Images courtesy Barry Gremillion.
Stolen, abandoned, slated for the scrap heap: Certainly not the fate Bill Cushenberry imagined for what was to be his crowning achievement, the Silhouette II Space Coupe. Yet, for all the peril it has faced, it has survived and now appears destined for completion more than 50 years after it was conceived.
Cushenberry, a Kansas native, didn’t really make a name for himself as a car customizer until about 1960 when, having relocated to Monterey, California, he built a radical channeled 1940 he called El Matador. He then followed that with his first scratchbuilt custom, a bubbletop on a shortened Buick chassis he called the Silhouette that went on to win awards at the Grand National Roadster Show and lead Ford to invite Cushenberry to take part in its Custom Caravan.
While the Silhouette evoked the future, Cushenberry envisioned something even more advanced for its successor. As Jim Roten, Cushenberry’s associate, recalled, it was about 1963 when he and Cushenberry sat down at a booth at the Bob’s Big Boy in Toluca Lake, California, and began to sketch a low-slung custom inspired by airplanes and streamliners.
“It really captures a very narrow point in American history with so much enthusiasm,” he said in a video interview. “He wanted the car to look not so much like a car but like a jet car, so the wheels were not a prominent part of the design.”
Instead, fins and wings and uninterrupted surfaces–and a bubbletop, of course, but one far more laid back than the Silhouette’s–constituted much of the car’s design. To get the car as low as he envisioned, Cushenberry determined that it would need a Corvair drivetrain; everything else he would build from scratch using the same superleggara construction technique he employed on the Silhouette. He’d call it the Silhouette II Space Coupe; custom-car magazines ran Cushenberry’s sketches and angled to get the scoop on his progress on the car.
Cushenberry then bought a 1961 or 1962 Corvair and removed the front suspension and rear Unipac engine/transaxle assembly from the car. Connecting these he built a basic steel 2- x 4-inch frame over which he draped the aluminum body, hammered out by Michael Gale Black. Eventually, he swapped the original engine for a circa 1965 140-hp 164-cu.in. Corvair flat-six, but then sometime in the mid-Sixties–after he moved his shop from Monterey to North Hollywood, but before he could finish the car–he had some sort of dispute with the financial backers behind the project.
While Cushenberry reportedly retained some of the parts of the car, the rest–presumably seized by the backers–disappeared not long after. Cushenberry tried to locate the car so he could finish it, but to no avail and to the detriment of his career. He took some contract work afterward–including the assignment from George Barris to rework the fenders of the Lincoln Futura into the Batmobile–but he swore off high-concept scratch-built cars after losing the Silhouette II.
“He always said it was the one that got away, the one that broke his heart,” said Barry Gremillion, a Hollywood-based filmmaker who is now seeing the project through to completion and who has researched the history of the Silhouette II. Cushenberry died in 1998 without knowing what happened to the Silhouette II or to its predecessor, stolen from Cushenberry’s shop in 1983.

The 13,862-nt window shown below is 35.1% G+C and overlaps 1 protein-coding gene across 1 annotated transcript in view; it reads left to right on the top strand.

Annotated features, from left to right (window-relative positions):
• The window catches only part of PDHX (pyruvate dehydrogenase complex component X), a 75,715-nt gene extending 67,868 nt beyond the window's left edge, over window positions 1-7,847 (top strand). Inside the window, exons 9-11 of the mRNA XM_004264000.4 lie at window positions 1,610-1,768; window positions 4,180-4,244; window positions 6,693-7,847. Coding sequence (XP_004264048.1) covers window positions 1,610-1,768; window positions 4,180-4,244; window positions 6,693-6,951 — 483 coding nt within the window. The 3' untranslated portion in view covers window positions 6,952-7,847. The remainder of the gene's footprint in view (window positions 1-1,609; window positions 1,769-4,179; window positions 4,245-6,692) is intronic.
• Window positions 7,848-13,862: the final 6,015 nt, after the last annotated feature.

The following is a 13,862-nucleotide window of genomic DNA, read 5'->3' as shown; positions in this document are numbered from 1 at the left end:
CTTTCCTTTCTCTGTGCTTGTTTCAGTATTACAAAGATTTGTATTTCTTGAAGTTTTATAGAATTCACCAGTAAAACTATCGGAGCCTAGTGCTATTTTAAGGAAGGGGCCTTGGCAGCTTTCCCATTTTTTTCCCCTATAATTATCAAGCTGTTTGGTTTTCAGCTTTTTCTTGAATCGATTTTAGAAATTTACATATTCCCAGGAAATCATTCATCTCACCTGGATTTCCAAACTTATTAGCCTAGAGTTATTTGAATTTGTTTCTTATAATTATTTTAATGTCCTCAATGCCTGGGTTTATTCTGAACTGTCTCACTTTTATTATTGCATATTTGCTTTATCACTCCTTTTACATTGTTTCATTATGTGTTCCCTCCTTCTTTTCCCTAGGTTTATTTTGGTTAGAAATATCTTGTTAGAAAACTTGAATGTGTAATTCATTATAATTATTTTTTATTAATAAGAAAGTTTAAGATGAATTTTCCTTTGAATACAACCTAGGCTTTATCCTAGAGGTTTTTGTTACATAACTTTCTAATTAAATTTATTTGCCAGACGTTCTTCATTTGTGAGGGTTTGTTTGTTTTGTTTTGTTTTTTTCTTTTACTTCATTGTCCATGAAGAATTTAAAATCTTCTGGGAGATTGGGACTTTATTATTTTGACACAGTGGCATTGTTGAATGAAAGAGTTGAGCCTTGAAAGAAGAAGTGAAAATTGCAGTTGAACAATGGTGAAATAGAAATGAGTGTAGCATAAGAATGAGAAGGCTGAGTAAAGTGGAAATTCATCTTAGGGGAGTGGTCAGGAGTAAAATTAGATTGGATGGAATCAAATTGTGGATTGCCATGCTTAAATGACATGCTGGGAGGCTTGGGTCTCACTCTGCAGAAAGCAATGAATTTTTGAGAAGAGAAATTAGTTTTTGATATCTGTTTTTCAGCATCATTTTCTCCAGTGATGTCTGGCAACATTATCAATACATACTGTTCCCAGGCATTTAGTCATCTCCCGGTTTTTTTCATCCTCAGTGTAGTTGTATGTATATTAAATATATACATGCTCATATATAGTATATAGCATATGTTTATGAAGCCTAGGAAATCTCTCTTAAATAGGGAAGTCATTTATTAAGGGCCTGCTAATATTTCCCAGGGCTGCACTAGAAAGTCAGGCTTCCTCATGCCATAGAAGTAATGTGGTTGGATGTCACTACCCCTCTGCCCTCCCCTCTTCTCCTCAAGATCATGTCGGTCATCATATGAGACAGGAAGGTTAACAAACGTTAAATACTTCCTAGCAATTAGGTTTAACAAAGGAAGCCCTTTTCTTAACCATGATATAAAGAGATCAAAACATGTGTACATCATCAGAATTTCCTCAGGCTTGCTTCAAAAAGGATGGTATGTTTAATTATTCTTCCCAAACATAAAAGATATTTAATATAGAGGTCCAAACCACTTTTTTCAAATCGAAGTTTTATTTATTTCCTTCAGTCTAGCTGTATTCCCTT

Gremillion said he’s tracked down a handful of people who either owned the Silhouette II or had seen it for the 30-plus years it had gone missing, but all of them were evasive or clueless about who actually owned it and how it drifted in and out of their possession. Then, in 1999, the Silhouette II appeared, derelict and nearly forgotten, on a ranch in El Cajon, California, known to those in the entertainment industry as a sort of retirement home for movie props.
Carl Green recognized the Silhouette II as soon as he saw it. Known for building hotrodded AMC Pacers and for rescuing the Rod & Custom Dream Truck, Green–a fellow Kansas native–felt compelled to rescue the Silhouette II, especially when the owner of the ranch said he intended to scrap it. Green called his long-time friend Gremillion and the two bought it from the ranch. Green and his nephew Roger then gave it a quick clean-up good enough to put the car on display at Darryl Starbird’s Rod and Custom Hall of Fame Museum in Tulsa, Oklahoma.
Not until 2007 did Green and Gremillion return the Silhouette II to Southern California to take their first whack at finishing the car according to Cushenberry’s vision. They hired a New Zealand native, Willy Newman, to straighten out and complete the body and prepare it for its bubbletop, and sent the drivetrain to Jeff Williams at California Corvair Parts.
Over the next year, the team made significant progress, but, in December 2008, Green took the body with him to Kansas to continue work on it and fell ill. Work on the project ground to a halt again. Another several years passed before Roger Green informed Gremillion that Carl Green had died and Gremillion arranged to have the body once more shipped to Southern California.
This time, Gremillion swears, he will see the car through to completion. He’s had the bubbletop blown, he’s had the body mated back to the chassis, and he’s entrusted the project to Outlaw Garage in Santa Clarita, California. “I can see the light at the end of the tunnel,” he said. “Slowly, the body is being made whole for the first time. The next phase is to install the engine and put the bubbletop on it, and we’ve talked about three or four different ways of doing the doors.”
Gremillion didn’t commit to a specific ETA, but he did say he’d like to give the Silhouette II its public debut at the same Bob’s Big Boy in Toluca Lake where Cushenberry first sketched out his ideas for the car.